Despite the many rallying calls to inflict real change to a predominately male-dominated industry, things are still very much the same.
According to the National Science Foundation (NSF), 72% of the STEM workforce in the US are male, and in the UK, just 26% of graduates of core STEM subjects were women in 2019. But with so many challenges in store for humans, it seems the capitalistic and patriarchal model that has been applied in STEM needs to be rethought.
This was something that has been very much on Ayo Sokale’s mind when I caught up with her recently.
Ayo is certainly a contradiction to the ‘lazy millennial’ stereotype – she is a Chartered Civil Engineer, Project Manager and Building Information lead for the Environmental Agency in Eastern England, has been at the forefront of a myriad of environmental projects, such as her Flood Action Campaign, and is also a Labour and Cooperative councillor for Caversham.
“Everyone asks me [how I find the time to do all these things] and I’ve never actually answered it sincerely,” Ayo tells me. “So, I have various neuro-diversities, which have been challenging for me but have also made me work harder and smarter. Even when I was a kid I would study the school curriculum over the summer!”
As someone on the autism spectrum, Ayo has faced her fair share of personal challenges, and this, coupled with being a woman and a person of colour undoubtedly has forced Ayo to have to work even harder than her peers within STEM. But these obstacles didn’t stop her from wanting to achieve her goals.
“I think even from a young age I had an aptitude for self-development,” Ayo tells me. “That always allowed me to look at ways to do things efficiently or become a better person in an effort to mitigate challenges that I wasn’t really clear on.”
“I would rather have not been bullied or beaten up of course, but I definitely wouldn’t be as strong as I am today if it wasn’t for these experiences.”
As we have already seen, STEM is not the most welcoming place for women and remains a very white-male dominated sector, even after all the advances that have been made.
“When I went to university 10% of the people on my course were women, so the numbers are increasing but there’s still an inherent bias about who is leading projects. I remember when I was managing a project and I had a graduate come along and – because he was male – everyone thought he was the boss. However, it would be wrong of me to suggest is just an issue in STEM because I think this is a wider societal issue; I’ve seen it also as a politician. People have such fixed ideas about what a leader looks like or what a smart person looks like.”
So how did Ayo overcome these societal obstacles?
“Honestly, by going for everything and trying to be the best at everything,” she tells me. “I think a lot of status and respect comes from people admiring and being impressed by you, and that isn’t just doing the job sometimes but working more hours than required, or taking on that extra responsibility or going for opportunities in the industry.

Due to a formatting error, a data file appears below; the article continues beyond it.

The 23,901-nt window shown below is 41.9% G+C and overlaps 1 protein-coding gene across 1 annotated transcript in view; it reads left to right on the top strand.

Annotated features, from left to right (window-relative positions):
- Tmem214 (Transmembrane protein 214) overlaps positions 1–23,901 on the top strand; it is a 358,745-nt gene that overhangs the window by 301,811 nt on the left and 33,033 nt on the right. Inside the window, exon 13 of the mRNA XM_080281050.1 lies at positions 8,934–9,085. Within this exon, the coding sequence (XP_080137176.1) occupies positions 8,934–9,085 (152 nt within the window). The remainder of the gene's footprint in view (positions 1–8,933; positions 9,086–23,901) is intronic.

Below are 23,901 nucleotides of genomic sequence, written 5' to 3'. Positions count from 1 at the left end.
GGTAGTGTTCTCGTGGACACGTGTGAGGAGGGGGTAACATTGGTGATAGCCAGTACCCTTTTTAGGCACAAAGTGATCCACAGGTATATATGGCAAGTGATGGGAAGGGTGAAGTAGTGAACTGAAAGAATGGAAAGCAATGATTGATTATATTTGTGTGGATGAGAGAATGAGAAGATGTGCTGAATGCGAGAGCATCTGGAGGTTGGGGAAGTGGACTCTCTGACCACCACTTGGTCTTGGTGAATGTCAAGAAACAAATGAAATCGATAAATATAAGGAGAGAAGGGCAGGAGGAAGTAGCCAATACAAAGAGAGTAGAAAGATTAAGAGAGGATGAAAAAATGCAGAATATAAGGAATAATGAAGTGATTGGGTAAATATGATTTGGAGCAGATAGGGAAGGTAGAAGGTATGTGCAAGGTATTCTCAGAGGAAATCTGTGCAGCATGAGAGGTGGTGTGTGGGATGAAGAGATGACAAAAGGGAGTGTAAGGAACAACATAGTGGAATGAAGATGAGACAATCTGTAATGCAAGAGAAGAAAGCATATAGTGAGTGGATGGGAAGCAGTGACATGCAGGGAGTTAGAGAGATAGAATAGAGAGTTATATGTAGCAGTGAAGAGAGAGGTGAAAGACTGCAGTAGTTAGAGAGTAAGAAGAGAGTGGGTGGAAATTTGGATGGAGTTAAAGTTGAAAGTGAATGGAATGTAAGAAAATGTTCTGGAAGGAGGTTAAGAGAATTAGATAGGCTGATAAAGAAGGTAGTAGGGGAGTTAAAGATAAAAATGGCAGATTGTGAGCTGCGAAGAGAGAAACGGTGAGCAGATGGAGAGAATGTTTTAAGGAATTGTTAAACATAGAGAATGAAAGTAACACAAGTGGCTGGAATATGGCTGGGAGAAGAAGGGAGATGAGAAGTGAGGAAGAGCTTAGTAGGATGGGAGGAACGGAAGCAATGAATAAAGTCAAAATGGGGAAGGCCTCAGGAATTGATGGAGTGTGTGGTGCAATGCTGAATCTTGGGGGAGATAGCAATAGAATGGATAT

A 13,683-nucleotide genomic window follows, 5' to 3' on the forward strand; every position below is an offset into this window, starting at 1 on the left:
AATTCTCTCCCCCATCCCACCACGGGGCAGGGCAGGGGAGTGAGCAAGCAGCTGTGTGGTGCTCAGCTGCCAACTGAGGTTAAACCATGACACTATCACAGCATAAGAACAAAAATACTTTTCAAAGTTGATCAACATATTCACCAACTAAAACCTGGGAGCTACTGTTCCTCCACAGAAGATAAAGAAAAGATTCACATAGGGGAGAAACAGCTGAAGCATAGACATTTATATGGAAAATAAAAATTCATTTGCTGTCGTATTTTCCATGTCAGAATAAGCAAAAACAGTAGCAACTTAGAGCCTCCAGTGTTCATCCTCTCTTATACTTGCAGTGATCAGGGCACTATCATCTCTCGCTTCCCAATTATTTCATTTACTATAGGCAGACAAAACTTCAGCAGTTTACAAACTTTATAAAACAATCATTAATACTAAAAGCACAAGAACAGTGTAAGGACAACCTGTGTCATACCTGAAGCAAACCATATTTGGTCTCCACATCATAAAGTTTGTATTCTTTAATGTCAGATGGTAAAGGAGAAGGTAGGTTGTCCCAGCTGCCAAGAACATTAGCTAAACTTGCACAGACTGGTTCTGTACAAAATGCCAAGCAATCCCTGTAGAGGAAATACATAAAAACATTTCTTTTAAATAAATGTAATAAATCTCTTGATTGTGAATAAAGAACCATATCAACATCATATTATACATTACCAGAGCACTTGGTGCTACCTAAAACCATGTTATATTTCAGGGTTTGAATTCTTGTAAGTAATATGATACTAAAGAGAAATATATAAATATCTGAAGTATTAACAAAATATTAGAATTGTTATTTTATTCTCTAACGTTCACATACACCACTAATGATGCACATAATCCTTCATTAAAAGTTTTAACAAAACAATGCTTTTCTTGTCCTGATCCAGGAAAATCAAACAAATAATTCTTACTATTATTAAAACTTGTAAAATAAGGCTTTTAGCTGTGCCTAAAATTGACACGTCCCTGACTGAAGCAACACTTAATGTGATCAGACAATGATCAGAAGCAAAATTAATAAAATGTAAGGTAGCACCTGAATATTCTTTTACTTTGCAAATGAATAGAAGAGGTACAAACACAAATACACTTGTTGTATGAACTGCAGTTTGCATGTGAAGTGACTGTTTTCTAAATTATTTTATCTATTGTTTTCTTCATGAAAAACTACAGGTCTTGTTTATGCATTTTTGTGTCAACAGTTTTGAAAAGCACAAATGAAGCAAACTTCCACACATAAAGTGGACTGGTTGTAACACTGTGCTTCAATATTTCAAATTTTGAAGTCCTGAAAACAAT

“I went for things that would make me stand out; I can’t be a guy, I can’t be older, I can’t be white so I put the emphasis on myself because whilst I can’t change other people’s views by shaming them or speaking to them, I’m in control of my life and my decisions.”
Though her personal effort is truly inspiring, Ayo hopes to see a more diverse landscape in STEM, especially as we as a species are in need of some strong collective actions to solve climate change. However this isn’t only about the diversity of people, we also need diversity of thought.
“I think we often favour homogeneity; we like the person that thinks the same as everyone else in the group,” Ayo tells me.
“I also think we seem to value the same kind of leadership roles; like women are expected to train to be more like their male counterparts. But that’s not diversity. We need to value both [masculine and feminine] traits equally and ask people to be something they’re not.”
“As an autistic person I’ve spent a lot of time masking and it takes a lot of energy. That energy could be better channelled to fight the climate change crisis.”
So perhaps one of the biggest tasks in solving the climate crisis is to alter our belief in capitalism. As is becoming increasingly clearer, consumerism and capitalism are counterproductive to the fight against climate change and this is something Ayo has been writing about herself.
“The assumption of a capitalist narrative, that wealth trickles down and those with it will care for the population, is no longer right. Society couldn’t be what it was without capitalism, but the expansion of capitalism isn’t sustainable – the model of constantly growing is unsustainable.”
For Ayo, being the person she is today took a lot of work and though her struggles and challenges made her the person she is today, she has hope that the societal struggles she faced will eventually be a thing of the past.
“I don’t want young women to come into this industry to be told what they inherently need to be changed,” Ayo says. “But I don’t think we should have hyper-femininity either. It’s the extremes that do us damage. We need the balance. Looking at everything holistically, we need to do the work.
“When we look at climate injustice and social injustice, they’re the same thing and the people who are most damaged by this stuff are usually the communities who are socially deprived. But those are the people that need to be part of the solution.”
If you would like to know more about Ayo then click on the link here.
Paden R Vaughan